Working overtime doesn’t increase your output. It makes you stupid.
Arianna Huffington talks often about how the key to her productivity is sleep.
It’s a smart suggestion, not least because so many of us still imagine that the more we work, the more productive we are. For over a hundred years or more, this has been deemed nonsense.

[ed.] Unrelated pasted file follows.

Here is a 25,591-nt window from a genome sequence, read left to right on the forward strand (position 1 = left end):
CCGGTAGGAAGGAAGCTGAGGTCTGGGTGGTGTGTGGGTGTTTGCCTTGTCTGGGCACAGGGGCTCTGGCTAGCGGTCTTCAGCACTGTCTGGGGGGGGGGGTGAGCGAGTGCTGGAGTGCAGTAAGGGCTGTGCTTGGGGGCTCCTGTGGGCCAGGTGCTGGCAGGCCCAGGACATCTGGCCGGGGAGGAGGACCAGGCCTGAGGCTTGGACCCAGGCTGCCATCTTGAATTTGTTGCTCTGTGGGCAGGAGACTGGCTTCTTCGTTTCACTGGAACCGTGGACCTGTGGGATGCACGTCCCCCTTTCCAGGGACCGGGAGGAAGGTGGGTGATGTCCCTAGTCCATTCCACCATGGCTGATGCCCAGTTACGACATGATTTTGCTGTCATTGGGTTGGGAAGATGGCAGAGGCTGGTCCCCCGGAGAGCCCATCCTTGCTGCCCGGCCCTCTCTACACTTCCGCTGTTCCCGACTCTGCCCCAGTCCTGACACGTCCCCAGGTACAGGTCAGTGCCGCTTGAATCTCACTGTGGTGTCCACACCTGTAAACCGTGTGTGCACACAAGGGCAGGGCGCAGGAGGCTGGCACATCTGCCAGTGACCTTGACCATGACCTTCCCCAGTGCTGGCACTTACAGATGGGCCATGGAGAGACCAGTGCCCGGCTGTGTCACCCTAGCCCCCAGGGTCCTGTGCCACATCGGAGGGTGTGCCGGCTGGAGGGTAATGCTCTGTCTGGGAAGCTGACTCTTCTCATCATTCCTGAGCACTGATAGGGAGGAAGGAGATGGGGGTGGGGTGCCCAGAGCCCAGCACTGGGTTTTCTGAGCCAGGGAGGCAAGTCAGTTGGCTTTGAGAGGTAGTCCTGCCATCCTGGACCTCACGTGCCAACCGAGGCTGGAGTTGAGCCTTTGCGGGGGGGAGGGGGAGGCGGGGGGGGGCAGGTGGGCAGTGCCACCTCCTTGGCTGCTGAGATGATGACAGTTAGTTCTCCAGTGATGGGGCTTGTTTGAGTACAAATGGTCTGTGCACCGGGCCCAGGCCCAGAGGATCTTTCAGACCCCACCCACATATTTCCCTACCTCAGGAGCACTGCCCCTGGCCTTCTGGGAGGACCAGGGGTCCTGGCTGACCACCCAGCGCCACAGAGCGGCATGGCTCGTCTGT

The first productivity studies were conducted by Ernst Abbe at the Zeiss lens laboratories in the 1880s. They indicated what every other productivity study has shown since: that, up to around 40 hours a week, we’re all pretty productive but, after that, we become less able to deliver reliable, cost-effective work. Why? Because when we get tired, we make mistakes—and the extra hours we put in are absorbed by correcting our errors. This is demonstrably true in industries like software coding, in which mistakes can cost a lot of time to put right. But it is equally true in manufacturing where more units of production also mean more flaws and waste.